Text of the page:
The roles of liar intention, lie content, and theory of mind in children's evaluation of lies
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AbstractThis study found that 7-, 9-, and 11-year-old children and young adults identified prosocial lies as lies less frequently and evaluated them less negatively than selfish lies (liar intention effect); lies about opinions were identified as lies less frequently and evaluated less negatively than those about reality (lie content effect). The lie content effect was more pronounced in the prosocial lies than in the selfish lies for both identification and evaluation. Overall, the older participants considered liar intention more than the younger participants in lie evaluation. For the child participants, second-order belief understanding correlated marginally with sensitivity to liar intention in the opinion lies, but not with content sensitivity. Finally, lie identification correlated with evaluation in the prosocial-opinion lies for all of the children. The independent effects of intention and content could potentially explain children's development in "white lie" understanding demonstrated in the literature. Although the content effect appears to stem from a more general concern for whether communication is about objective reality, the intention effect may involve theory of mind.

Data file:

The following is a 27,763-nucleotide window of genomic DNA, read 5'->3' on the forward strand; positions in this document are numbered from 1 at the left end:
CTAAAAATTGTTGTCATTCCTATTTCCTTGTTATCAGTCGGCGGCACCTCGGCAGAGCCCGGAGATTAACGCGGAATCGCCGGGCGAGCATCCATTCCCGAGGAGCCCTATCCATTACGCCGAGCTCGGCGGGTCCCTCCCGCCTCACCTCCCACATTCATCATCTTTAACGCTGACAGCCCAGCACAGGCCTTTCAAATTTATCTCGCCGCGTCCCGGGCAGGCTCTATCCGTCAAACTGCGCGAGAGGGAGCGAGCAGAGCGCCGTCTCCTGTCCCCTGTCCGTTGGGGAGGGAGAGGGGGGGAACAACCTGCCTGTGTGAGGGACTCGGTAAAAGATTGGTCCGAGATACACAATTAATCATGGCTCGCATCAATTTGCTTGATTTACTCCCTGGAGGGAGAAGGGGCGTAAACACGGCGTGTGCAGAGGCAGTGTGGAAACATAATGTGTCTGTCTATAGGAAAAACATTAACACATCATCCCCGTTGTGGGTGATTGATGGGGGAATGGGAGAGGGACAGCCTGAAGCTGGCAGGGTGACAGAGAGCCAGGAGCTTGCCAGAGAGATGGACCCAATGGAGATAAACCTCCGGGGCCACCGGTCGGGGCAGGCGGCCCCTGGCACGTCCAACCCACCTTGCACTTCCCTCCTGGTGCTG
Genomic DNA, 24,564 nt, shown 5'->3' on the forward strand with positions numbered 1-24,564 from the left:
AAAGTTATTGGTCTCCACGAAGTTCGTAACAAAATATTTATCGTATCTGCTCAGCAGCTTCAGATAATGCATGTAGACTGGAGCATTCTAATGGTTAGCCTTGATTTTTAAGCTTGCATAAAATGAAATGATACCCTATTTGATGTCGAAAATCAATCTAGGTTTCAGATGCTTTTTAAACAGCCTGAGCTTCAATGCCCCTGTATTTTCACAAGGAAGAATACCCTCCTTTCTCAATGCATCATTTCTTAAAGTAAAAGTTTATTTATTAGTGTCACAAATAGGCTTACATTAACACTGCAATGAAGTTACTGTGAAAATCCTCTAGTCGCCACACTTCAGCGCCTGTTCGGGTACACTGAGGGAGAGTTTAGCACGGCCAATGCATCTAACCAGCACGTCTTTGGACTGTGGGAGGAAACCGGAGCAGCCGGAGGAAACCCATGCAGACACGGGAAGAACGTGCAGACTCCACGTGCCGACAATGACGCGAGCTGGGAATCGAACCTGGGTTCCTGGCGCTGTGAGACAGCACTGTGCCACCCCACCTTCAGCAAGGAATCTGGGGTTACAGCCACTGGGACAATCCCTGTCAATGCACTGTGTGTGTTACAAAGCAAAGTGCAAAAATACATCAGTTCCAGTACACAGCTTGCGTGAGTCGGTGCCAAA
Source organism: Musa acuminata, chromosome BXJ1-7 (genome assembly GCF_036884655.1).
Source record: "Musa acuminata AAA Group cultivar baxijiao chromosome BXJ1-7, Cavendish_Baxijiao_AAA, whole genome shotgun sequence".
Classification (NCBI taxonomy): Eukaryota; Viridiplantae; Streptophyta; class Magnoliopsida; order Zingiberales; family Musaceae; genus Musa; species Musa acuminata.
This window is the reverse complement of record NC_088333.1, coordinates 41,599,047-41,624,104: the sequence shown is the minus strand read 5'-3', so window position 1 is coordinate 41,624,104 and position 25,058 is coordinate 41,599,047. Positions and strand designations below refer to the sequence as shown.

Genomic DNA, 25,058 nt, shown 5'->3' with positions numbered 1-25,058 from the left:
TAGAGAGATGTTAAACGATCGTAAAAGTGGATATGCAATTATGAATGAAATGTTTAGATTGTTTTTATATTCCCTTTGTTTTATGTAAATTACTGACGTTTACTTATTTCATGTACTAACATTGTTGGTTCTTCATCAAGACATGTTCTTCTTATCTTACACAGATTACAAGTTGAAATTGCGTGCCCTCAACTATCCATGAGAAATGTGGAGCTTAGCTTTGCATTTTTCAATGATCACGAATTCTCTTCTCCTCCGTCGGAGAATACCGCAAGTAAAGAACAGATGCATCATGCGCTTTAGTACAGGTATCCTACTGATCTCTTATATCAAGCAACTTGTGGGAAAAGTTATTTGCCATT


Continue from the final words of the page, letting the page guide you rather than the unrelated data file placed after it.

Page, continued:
All Author(s) ListCheung H., Siu T.S.C., Chen L.
Journal nameJournal of Experimental Child Psychology
Volume Number132
PublisherAcademic Press
Place of PublicationUnited States
Pages1 - 13
LanguagesEnglish-United Kingdom
KeywordsFalse belief, Lie content, Lie evaluation, Lie motivation, Theory of mind, White lie

Last updated on 2020-28-10 at 02:40